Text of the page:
Top 5 Benefits of Clinical Decision Support in the ED

By Robert Hitchcock, M.D.
11:33 AM

High-acuity patients and surging patient volumes combine to make the emergency department (ED) a care setting with high variability and potential for medical error.

The ED clinical team can be greatly helped by electronic health record (EHR) tools with embedded or add-on clinical decision support (CDS) that supports both patient safety as well as throughput efficiency to reduce such risks.

Following are five key reasons why CDS should be used in the hospital ED:

1. Reduce the risk of medication errors. Determining accurate medication doses can be daunting — and especially critical for infants and children in emergency situations. Calculations involving complex formulas are often difficult to memorize, and mathematical errors can still occur even when the formulas are accurately recalled. Varying dosing regimens based on indication and pharmacokinetics represent additional opportunities for error. In fact, more than 37 percent of harmful pediatric medication errors are caused by an improper dose or quantity.1 In the ED, CDS can give physicians and nurses easy and quick access to drug-specific dosing calculators, full drug monographs with age, weight, disease and renal adjustment dosing, and much more. Accurate medication information and dosing calculators, easily accessible within the clinical workflow, can provide a significant reduction in errors.

2. Reduce misdiagnoses. Approximately 10-30 percent of medical errors are diagnosis errors.2 Cognitive errors, atypical presentations, provider bias and uncommon disease processes are some of the common causes of misdiagnosis. Decision support can drastically improve the margin of diagnostic error. For example, key information from 50 challenging Clinical Pathology Conference cases reported in The New England Journal of Medicine was entered in a CDS tool, and Isabel Healthcare provided the accurate diagnosis 96 percent of the time. When the diagnosis is not immediately obvious during a care crisis, ED professionals can use differential diagnosis support tools as an aid to rapidly identify diagnostic possibilities.

3. Provide the entire care team with consistent, reliable information. Finding the most relevant evidence-based knowledge can be a difficult task, especially when time is critical. Internet search engines can return thousands of results with varying degrees of relevance and reliability. Medline can provide access to article abstracts, but it often cannot provide the answers clinicians need at the point of care. By arming providers with trusted resources, it is less likely that unreliable information will be used in clinical decision-making.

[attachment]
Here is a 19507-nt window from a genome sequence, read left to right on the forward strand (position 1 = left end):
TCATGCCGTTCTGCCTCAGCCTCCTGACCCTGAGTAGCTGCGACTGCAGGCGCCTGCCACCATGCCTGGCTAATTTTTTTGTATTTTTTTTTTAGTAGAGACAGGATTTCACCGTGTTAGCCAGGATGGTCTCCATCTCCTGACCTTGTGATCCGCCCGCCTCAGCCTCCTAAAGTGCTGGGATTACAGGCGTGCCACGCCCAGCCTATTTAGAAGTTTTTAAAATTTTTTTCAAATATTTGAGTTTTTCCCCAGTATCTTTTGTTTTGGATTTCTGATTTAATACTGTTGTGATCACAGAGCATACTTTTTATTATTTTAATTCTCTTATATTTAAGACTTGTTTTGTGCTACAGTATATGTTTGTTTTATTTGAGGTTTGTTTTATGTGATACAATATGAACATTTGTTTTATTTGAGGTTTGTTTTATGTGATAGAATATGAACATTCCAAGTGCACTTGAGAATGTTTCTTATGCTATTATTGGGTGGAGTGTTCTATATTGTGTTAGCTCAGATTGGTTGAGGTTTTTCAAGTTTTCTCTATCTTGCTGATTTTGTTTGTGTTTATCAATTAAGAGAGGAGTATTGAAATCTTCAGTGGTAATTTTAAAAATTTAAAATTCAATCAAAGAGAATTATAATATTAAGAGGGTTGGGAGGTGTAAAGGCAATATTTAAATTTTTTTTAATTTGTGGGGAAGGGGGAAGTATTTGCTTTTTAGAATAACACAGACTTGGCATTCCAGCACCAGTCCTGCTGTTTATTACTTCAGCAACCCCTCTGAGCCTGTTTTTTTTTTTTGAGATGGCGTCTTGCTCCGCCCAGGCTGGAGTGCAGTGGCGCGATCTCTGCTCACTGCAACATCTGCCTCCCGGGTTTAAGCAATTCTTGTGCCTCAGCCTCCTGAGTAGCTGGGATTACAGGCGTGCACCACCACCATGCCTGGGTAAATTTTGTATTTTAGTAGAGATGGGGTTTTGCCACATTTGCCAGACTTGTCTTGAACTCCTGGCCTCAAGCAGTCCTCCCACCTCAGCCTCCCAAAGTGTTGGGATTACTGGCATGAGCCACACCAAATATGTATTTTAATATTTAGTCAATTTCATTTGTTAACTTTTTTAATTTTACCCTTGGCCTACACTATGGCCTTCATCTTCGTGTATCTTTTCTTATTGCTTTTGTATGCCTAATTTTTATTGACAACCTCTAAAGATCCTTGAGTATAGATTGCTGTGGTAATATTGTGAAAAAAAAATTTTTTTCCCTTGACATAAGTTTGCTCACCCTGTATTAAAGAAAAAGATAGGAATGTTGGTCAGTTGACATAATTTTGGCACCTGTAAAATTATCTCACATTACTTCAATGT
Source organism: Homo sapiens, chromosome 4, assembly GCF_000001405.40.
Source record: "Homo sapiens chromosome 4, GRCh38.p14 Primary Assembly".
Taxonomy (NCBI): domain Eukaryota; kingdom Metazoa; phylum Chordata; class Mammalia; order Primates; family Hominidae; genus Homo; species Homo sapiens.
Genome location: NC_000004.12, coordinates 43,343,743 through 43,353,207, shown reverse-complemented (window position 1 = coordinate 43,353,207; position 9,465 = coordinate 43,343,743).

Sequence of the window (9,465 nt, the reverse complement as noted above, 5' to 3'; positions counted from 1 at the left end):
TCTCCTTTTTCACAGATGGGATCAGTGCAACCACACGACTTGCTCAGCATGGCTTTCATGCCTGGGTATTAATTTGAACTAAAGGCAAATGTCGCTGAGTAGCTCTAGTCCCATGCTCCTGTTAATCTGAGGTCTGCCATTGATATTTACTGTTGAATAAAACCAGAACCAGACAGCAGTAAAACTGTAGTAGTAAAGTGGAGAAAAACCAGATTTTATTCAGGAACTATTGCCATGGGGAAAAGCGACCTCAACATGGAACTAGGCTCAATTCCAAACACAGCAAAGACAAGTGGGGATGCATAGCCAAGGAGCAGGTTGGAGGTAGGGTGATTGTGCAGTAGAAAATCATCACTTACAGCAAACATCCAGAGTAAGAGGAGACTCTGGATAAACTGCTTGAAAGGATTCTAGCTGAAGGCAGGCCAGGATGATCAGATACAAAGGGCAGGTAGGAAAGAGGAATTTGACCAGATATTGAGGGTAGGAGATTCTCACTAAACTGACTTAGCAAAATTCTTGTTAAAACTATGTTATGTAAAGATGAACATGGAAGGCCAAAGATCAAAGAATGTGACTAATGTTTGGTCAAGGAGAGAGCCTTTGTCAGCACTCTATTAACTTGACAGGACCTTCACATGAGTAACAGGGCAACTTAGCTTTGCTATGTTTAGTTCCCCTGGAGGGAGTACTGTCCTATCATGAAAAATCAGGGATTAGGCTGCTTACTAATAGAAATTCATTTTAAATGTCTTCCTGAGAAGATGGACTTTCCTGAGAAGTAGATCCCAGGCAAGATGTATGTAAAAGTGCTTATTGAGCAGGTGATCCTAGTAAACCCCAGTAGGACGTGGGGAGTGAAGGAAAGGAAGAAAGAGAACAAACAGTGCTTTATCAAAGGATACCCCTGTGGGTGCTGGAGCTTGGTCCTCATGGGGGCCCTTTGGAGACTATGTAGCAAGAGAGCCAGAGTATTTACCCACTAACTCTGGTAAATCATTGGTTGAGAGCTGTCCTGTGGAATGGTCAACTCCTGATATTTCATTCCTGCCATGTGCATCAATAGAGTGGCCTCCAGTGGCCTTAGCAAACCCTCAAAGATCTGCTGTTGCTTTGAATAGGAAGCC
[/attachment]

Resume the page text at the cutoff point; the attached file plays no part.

4. Improve efficiency and patient throughput. The Institute of Medicine estimates that $17-29 billion is spent annually on unnecessary or inaccurate patient care due to misdiagnosis. If clinicians can rapidly determine the correct dose, calculation or diagnosis, they can order relevant tests and make appropriate referrals, saving time and eliminating unnecessary costs for the patients and the ED. Of course, CDS is most effective when it is built into the clinician’s workflow, which minimizes interruptions and dangerous distractions. It is also important for CDS to be incorporated into providers’ workflow in such a way that minimizes alert fatigue.

5. Access all information in one place. Reference textbooks are generally outdated by the time they are published, take up valuable space in the ED and often cannot be found when needed. In contrast, electronic CDS systems can be continually updated and validated. The ability to access the most current medical resources in a central location eliminates the need for multiple logins or investment in additional resources.

While clinical decision support should not replace a provider’s knowledge, experience, intuition or judgment, it can complement the clinician’s skills and enhance the quality of care provided. The ED is an ideal setting for tools that help reduce the incidence of preventable medical errors and adverse events.

1. U.S. Pharmacopeia's MEDMARX database records from 2006-2007

2.Agency for Healthcare Research and Quality, 2005

Robert Hitchcock, M.D., F.A.C.E.P., is vice president and CMIO, T-System, Inc. This post appeared at

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